Part-time librarian Denver Discovery Middle School, Denver Public Schools.
University of Colorado, Boulder CO 1979, Bachelor of Arts in Geography; Minor: History University of Colorado, Boulder CO 1988, Teaching Certification University of Denver 2007, Master of Library Science
My experience has been limited to my career as a public school educator. Within that role and responsibility I have organized groups of students, teachers, parents and community members for literacy programs, National Honor Society membership and initiatives, College Board activities and classes, and participation in National History Day competitions and judging.
My past political activity has mostly involved teaching my high school Social Studies students about local, state, national government, civic participation and the U.S. Constitution. When applicable, I have encourage my senior students to register to vote. In line with district policy, I have always presented a non-partisan view in my teaching as well as in my professional profile. As a registered Independent voter I have been fortunate and honest in regarding the issues behind ballot measures and candidates, as opposed to being influenced along party lines. I vote given every opportunity not only because it is a privilege to do so, but also because I am answerable to my students as a person of responsibility and leadership. I have not consciously donated money to any political campaign or organization. I was a member of the teacher’s union DCTA and I withheld monies from them that were being directed politically.
Independent Voter, I was a member of the Denver Classroom Teachers Association prior to my retirement in 2016. A member of the Colorado Geographic Alliance and the American Library Association.
I want to serve on the commission because after Amendment’s Y and Z passed in 2018 I realized I could get involved in the redistricting process even as an Independent voter. I want to be active in crafting solutions that benefit Colorado voters statewide. I consider myself a life-long learner, a good listener, a team worker and a fair person.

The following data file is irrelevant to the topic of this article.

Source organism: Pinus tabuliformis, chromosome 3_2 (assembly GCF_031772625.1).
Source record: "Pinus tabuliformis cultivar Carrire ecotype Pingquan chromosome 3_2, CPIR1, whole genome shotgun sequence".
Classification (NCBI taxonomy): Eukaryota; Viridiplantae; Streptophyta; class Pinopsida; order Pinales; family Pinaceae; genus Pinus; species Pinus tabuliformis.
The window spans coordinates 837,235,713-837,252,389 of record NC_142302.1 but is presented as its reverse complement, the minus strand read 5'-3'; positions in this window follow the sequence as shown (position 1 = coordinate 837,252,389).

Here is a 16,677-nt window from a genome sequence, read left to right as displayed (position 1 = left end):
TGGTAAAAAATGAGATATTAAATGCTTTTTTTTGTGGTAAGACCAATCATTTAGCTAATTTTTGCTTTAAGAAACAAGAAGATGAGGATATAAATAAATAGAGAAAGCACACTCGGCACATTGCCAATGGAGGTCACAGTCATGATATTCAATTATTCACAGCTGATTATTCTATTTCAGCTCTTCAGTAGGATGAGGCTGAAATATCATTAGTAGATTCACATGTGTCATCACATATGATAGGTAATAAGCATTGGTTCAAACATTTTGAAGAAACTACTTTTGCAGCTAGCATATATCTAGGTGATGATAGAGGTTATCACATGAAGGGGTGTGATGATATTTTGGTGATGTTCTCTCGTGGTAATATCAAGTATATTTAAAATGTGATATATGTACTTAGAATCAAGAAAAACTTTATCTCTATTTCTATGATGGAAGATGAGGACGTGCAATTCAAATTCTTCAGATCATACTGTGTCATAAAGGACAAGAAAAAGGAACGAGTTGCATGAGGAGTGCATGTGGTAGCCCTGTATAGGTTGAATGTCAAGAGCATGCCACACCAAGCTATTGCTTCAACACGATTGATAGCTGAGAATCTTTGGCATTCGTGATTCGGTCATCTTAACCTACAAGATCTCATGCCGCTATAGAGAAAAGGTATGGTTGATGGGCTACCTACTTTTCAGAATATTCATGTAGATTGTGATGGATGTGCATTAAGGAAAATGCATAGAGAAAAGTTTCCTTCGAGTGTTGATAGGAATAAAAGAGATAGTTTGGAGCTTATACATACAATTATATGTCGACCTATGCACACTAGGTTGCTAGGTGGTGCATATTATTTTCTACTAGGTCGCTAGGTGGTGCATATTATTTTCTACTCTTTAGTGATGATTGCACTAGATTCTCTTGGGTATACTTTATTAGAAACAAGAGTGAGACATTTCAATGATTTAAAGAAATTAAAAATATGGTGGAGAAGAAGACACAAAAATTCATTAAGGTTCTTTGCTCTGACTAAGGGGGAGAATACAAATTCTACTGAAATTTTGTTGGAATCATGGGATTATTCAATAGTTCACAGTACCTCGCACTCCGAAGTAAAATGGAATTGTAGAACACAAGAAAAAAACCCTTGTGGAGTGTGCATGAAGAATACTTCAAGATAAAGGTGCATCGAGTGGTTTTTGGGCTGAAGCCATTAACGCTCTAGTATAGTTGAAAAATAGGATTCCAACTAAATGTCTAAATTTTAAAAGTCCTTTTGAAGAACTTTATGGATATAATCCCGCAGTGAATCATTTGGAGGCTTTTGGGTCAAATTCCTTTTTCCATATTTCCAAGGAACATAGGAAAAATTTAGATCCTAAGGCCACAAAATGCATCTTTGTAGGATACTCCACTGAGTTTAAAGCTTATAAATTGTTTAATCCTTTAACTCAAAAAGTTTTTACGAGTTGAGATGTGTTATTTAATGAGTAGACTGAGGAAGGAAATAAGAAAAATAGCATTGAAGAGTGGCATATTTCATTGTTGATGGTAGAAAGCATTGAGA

I will promote consensus by being patient in listening to all points of view expressed and by maintaining flexibility in my own opinions. I believe my career as a public school teacher has helped shape my skills in this regard. High School students share their thoughts and opinions about absolutely everything. An integral part of being a good teacher is listening to what they have to say without verbal or visual signs of judgement, and then working towards an answer, resolution or consideration. This skill was, and is, often tested when what is said clashes with my own ideas or realities. That is where the work gets more difficult and can be more rewarding. Often in committee meetings, parent conferences, as well as mentoring new teachers, the same patience and honest listening is needed. Especially in these challenging times, I have no doubt that building agreement with any diverse group of people will be difficult. I believe with my personal history and experience I am up to the task.
In achieving my Masters in Library and Information Science from the University of Denver in 2007 I had many opportunities to apply sophisticated analysis to situations and scenarios presented as part of my course work and in my subsequent employment as a librarian. From developing authentic collections and embracing the needs of diverse patrons to budget considerations within unique tax districts, the focus on analyzing data enabled me to chart a clear path for providing relevant and productive library service for all. My ability to apply logic and reason to a problem is perhaps best illustrated by my work as a reader for the College Board’s Advanced Placement United States History exam. As a reader, our job is to read and score (according to a pre-set rubric) student’s essays answering one topic question during a seven day session that begins each day at 8am and ends at 5pm. The same question over and over, but answered by high school students from all over the country (as well as those attending international schools). We each read hundreds of essays daily by students whose skill sets vary wildly. Our goal as readers is to award the students for what they know – not punish them for what they omit or get wrong. Many times logic dictates that the student answered the prompt correctly, looking at their writing holistically, and even though there might be minor errors in their writing. Reason takes that logic by the hand and reminds us as readers that the student wrote the essay in 45 minutes, under extreme pressure and without prior knowledge of the prompt. So when we spend the two to three minutes reading and scoring each essay we embrace that reason and logic and our goal to benefit the student’s effort is realized.